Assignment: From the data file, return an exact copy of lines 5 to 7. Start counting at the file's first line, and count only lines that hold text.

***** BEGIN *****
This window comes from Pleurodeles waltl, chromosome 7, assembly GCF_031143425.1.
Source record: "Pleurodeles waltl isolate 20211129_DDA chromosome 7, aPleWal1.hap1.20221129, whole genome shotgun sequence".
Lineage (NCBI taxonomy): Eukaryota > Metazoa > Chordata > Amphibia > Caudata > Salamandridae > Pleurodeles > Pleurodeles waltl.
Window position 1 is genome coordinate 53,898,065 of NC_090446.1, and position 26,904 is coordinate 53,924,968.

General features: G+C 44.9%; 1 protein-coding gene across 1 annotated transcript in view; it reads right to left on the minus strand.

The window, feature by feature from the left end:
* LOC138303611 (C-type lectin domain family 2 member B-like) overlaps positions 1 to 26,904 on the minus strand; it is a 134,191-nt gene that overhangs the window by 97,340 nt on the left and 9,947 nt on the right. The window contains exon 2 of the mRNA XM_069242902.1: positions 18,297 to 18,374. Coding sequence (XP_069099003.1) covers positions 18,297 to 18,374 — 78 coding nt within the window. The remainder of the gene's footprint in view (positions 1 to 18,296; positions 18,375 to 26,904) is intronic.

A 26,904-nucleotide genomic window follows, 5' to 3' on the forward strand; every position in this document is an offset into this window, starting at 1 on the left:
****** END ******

General features: G+C 44.9%; 1 protein-coding gene across 1 annotated transcript in view; it reads right to left on the minus strand.

The window, feature by feature from the left end:
* LOC138303611 (C-type lectin domain family 2 member B-like) overlaps positions 1 to 26,904 on the minus strand; it is a 134,191-nt gene that overhangs the window by 97,340 nt on the left and 9,947 nt on the right. The window contains exon 2 of the mRNA XM_069242902.1: positions 18,297 to 18,374. Coding sequence (XP_069099003.1) covers positions 18,297 to 18,374 — 78 coding nt within the window. The remainder of the gene's footprint in view (positions 1 to 18,296; positions 18,375 to 26,904) is intronic.